It’s a quote from Rene Ritchie’s 2015 article titled, The difference between Apple and Samsung industrial design. In it, Rene looks at the differences in detail between the Galaxy and the iPhone. (Note, this article was posted pre-all the Samsung issues.)
For anyone that has OCD, I’m sorry in advance. The pictures are disturbing, but the differences are clear. Apple’s attention to detail is unmatched. Most people will not notice if minor details are aligned or askew, but the fact that someone took the time to polish off the design so well just oozes pride. As a developer, I feel that pride when I look at the code of a final piece.
The developer’s fence.
There are two sides of the fence with digital projects. The front-end, that the user sees, and the back-end that the developer writes.
There are also no rules that say your code has to be organized. Sure, there are some syntax details you have to follow so that it works, but there is no rule that says you have to be organized about it. What the users sees on the front end can still be beautifully functional whether or not the code is a hot mess.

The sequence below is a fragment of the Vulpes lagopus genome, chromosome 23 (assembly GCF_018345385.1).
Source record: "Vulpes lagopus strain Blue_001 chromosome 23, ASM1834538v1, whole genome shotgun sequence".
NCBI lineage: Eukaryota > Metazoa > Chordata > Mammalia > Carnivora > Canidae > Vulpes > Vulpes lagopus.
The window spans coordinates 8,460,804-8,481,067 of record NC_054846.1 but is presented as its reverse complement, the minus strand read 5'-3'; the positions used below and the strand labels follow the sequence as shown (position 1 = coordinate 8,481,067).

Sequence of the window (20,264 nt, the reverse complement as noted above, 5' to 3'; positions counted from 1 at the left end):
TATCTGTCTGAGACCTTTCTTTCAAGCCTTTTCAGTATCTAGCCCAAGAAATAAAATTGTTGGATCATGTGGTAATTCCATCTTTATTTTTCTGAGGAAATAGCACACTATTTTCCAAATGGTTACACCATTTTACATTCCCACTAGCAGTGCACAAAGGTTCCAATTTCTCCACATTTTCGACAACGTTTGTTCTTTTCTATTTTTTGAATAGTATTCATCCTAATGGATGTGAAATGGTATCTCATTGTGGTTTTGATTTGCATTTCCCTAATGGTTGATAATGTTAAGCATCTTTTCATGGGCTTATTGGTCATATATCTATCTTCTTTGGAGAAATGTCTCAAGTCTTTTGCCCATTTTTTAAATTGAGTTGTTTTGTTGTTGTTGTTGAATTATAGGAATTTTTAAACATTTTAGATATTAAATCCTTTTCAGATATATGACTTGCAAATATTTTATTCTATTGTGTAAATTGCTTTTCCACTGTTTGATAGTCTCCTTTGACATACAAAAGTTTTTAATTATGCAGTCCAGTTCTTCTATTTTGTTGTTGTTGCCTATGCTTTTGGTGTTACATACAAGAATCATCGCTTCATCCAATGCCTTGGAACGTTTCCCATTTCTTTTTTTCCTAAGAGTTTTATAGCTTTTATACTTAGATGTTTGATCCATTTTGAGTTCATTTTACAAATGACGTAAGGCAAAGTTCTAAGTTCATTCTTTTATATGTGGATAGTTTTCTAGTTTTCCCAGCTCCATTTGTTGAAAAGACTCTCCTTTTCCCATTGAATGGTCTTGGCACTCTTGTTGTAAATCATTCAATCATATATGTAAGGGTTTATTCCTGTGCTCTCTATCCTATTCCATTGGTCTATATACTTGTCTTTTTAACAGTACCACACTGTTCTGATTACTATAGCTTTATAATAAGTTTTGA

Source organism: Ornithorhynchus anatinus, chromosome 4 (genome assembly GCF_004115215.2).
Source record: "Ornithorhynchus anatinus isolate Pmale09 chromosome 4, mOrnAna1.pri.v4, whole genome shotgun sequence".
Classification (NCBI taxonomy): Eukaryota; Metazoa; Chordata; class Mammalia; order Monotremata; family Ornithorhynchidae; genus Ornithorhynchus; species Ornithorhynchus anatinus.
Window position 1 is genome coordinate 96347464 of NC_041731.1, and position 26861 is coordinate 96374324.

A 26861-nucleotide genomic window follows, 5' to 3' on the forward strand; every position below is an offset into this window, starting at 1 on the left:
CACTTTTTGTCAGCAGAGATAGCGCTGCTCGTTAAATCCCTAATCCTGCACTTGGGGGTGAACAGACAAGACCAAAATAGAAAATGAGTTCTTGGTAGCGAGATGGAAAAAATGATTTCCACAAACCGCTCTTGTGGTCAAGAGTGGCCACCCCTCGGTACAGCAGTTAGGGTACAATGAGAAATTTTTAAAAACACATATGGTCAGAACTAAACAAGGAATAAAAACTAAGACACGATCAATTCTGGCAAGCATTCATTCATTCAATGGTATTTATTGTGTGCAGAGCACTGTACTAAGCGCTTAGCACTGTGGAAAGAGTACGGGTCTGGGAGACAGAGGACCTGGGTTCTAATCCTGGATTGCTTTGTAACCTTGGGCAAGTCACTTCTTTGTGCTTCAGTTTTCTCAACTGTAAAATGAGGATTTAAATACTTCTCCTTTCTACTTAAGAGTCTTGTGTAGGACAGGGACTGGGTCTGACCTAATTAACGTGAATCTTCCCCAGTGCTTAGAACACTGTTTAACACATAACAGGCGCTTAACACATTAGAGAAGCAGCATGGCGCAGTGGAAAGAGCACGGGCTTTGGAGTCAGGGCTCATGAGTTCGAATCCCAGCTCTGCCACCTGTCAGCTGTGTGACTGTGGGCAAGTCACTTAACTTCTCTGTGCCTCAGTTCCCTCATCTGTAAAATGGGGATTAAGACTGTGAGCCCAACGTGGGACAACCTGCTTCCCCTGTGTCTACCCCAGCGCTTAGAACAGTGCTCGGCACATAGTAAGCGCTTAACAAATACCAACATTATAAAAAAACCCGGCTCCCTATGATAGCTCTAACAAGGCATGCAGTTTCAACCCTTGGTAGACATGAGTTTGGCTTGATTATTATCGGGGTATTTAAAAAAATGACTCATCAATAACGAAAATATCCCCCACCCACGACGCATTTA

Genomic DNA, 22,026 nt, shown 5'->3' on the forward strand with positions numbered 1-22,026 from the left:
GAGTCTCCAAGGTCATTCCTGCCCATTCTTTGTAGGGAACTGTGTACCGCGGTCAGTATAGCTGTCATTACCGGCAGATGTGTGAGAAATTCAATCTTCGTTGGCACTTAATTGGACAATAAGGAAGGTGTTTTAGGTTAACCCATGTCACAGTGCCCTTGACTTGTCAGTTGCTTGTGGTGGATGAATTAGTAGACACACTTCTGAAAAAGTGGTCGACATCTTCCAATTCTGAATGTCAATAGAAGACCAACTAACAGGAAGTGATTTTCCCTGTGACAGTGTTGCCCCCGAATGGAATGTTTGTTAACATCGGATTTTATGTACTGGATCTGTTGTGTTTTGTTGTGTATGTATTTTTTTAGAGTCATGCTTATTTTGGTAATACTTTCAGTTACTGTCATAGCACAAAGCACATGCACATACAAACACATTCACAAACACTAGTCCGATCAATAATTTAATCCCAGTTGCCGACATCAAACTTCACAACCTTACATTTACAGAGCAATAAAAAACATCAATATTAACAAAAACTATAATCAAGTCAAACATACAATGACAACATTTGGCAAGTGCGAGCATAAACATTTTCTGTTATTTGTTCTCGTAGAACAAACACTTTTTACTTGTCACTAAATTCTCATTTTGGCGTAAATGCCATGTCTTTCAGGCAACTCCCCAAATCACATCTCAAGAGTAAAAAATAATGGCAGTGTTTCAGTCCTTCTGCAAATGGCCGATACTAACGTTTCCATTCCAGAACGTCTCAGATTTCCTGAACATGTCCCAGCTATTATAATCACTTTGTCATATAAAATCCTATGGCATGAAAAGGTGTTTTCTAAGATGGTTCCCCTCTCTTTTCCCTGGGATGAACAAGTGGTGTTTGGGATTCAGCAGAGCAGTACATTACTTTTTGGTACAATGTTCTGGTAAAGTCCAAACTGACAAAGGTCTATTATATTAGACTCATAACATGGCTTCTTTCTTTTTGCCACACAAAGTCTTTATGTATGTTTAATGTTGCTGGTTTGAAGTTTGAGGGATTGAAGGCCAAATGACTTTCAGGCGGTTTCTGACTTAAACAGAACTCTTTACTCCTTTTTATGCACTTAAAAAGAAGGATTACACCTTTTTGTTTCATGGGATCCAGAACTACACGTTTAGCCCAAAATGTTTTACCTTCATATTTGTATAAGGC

If you’re a part of my team (or if you’ve ever worked with me), you know that I’m a stickler for organization within code. I want comments, consistent spacing, and structure within the piece. It’s a detail that few people will see and less will appreciate, but it is so important.
That specific attention to detail is part of my pride (and hopefully my teams!) in the work.
Whether you work with a team or freelance on your own, taking a few extra minutes to organize your code can help tremendously. You can cut down on back and forth between team members and save time on edits. Here are two things that can help you become more efficient in your work:
Giving your document structure makes a world of difference. This is especially helpful when working with long-form web content or newsletters. You can begin to collapse/expand sections of code and more easily focus on the part you’re working with.
Everyone develops differently and there are many various ways to accomplish the same goal. If you’re sharing files across between team members, comments can help them understand how the piece was built. They cut down on a lot of internal, back and forth questioning.
“Paint the back of the fence.. because you’ll know” A quote said to have come from Steve Job’s late father. Organized code, that’s my back of the fence. Painted.